2. You have a great view of the Eiffel Tower and the "feux d'artifices"
You are truly lucky and know a rich Parisian with an apartment (or even better a 'péniche') with great view of the Eiffel tower. You enjoy your champagne and experience life the way it is supposed to be.
3.You camped out on le Champs de Mars all day
You are hardcore and arrive on the Champs de Mars or Trocadéro around 10AM with your picnic blanket, several baguettes, a bunch of close friends/family and 2-3 bottles of wine...per person (Remember that you can drink in public in France :-) Then you proceed on either having the best picnic day of your life or spend 12 hours guarding your precious spot against 900,000 Parisians trying to outsmart you.
4.You picked the Sacré-Coeur view of the 14th of July fireworks
You are softcore and arrive at La Basilique du Sacré Coeur in Montmartre around 6PM with a jacket, one sandwich and... 1 bottle of wine per person. You've basically gained back 8 hours of your life but traded it with seeing the fireworks from more than 4.5 km (2.8 miles) away. You'll still have to fight for a decent spot but it'll be a great experience too (although relatively very quiet since you will not hear any of the explosions).
(Note, in both 3 & 4, you'll have to fight your way back home in le métro (learn all about the Parisian transportation system and subway here) with 1 to 2 million other "very disciplined" parisians so think about that part too :-)
5.You know our secrets to get a great view on the Eiffel Tower's fireworks
You are like Camille and I who do not have the courage nor stamina to wait in one spot for more than 17 minutes. So you listen to your sister-in-law who has lived all her life in Paris telling you, in that very Parisian smart-ass tone, that "Tu sais, dans 'Montparnasse', il y a le mot 'Mont' (in the word "Montparnasse", there is the word "Mount" or "hill")". You then proceed on strolling to the corner of Boulevard Vaugirard and Boulevard Pasteur (map) and find a place for dinner (looking for something different, we chose an Italian place and ate a more than correct prosciutto and arugula pizza). After dinner and less than 20 minutes before the firework starts, you casually walk around a little to look for a spot.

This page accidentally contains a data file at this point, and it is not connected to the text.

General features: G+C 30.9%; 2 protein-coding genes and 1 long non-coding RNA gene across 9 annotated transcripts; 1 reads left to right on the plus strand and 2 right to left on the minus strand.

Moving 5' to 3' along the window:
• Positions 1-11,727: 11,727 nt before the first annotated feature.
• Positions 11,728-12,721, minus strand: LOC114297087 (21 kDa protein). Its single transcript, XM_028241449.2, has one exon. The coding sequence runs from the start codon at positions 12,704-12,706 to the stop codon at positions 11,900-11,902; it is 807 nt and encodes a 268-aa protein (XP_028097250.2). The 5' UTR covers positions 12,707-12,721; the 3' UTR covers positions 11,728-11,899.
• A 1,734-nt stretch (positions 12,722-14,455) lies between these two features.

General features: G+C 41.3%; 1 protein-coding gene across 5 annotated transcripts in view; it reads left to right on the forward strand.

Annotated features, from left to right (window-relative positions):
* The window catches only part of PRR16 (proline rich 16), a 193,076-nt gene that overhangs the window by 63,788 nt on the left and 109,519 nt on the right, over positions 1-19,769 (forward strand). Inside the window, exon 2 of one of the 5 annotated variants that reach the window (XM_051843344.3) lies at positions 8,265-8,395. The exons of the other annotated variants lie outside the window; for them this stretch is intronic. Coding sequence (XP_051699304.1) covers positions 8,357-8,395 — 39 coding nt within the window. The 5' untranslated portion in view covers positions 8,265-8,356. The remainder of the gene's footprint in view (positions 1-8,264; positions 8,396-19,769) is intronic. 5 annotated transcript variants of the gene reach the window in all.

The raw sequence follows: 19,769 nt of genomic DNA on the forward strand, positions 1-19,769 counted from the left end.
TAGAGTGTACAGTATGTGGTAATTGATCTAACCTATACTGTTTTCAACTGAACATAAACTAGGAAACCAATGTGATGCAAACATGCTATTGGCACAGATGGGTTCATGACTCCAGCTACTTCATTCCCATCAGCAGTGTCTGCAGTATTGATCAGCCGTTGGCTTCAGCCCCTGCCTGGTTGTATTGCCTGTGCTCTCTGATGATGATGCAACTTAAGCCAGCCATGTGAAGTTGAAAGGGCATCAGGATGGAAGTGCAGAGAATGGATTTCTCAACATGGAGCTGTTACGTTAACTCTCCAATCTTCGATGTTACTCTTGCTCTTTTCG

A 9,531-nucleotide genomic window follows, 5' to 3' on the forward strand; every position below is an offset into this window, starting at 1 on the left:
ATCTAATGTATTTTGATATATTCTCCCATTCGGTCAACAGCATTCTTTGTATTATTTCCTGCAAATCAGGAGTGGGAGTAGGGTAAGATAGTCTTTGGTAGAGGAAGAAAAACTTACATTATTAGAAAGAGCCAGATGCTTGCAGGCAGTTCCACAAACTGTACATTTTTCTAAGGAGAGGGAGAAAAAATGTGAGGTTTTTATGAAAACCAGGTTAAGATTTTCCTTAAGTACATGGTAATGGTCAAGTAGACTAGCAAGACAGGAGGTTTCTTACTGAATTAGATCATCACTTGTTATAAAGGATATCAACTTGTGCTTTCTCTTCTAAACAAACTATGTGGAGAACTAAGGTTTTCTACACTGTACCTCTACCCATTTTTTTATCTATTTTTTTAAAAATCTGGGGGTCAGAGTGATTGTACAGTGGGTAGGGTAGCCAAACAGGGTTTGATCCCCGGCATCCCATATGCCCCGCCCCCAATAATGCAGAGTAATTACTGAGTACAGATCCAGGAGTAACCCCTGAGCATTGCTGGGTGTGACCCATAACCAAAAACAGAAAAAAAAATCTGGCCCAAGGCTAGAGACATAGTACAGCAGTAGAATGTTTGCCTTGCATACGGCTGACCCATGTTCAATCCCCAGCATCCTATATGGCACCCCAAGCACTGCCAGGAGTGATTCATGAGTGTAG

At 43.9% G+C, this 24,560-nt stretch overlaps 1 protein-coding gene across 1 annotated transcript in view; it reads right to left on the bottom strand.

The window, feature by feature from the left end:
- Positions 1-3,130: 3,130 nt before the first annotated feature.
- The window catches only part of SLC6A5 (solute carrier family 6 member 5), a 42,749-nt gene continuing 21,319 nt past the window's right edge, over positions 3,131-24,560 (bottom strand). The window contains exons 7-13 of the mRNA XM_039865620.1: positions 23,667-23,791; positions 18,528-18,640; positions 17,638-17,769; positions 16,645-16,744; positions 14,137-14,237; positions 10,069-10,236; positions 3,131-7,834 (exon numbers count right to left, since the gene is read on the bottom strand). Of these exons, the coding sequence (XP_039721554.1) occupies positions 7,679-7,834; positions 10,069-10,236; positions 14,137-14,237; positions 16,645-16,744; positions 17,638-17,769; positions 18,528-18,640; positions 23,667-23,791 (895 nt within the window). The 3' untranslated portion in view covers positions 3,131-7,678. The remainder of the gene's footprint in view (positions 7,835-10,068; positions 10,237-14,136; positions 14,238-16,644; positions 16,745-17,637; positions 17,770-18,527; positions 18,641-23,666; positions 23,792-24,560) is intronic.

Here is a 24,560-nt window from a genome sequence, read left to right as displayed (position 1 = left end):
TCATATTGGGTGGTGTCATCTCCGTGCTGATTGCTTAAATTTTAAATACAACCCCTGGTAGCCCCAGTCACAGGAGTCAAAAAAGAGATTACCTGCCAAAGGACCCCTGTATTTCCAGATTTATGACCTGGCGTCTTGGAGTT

The best thing about Boulevard Pasteur is that the street is very straight and goes downhill so no matter where on the street you stand (between Place de Catalogne and Métro Pasteur), you'll have a very decent view of the Eiffel Tower's top 2 thirds. (see the actual pictures that go with the article but keep in mind they were shot with a telephoto lens so objects in the picture might appear closer than they really are!)
Now, don't get me wrong, you will not feel like you landed on a deserted island or in a French supermarket on Sunday afternoon but you'll only be dealing with 4 to 5 thousand people...That is a lot more manageable even for yours truly. And since you'll also be less than 2 km away from the action, you'll get to hear the explosions too which definitely adds to the fun.
Seeing the fireworks in Paris this way was truly amazing considering the small amount of time we had to wait around. The one negative thing was that I thought that the Parisian crowd was extremely quiet and restrained. I'm used to seeing fireworks in the US where everyone ooohhhs and aaahhhs at every shimmer of light but there, for most of the show, you could almost hear a pin drop. The crowd only got a little more vocal towards the 'bouquet final' but it was still way below the noise level of even a minor league softball game...
So, here is the well guarded secret of "le quatorze" fireworks... Please use this knowledge for good and not evil :-)
Until next time!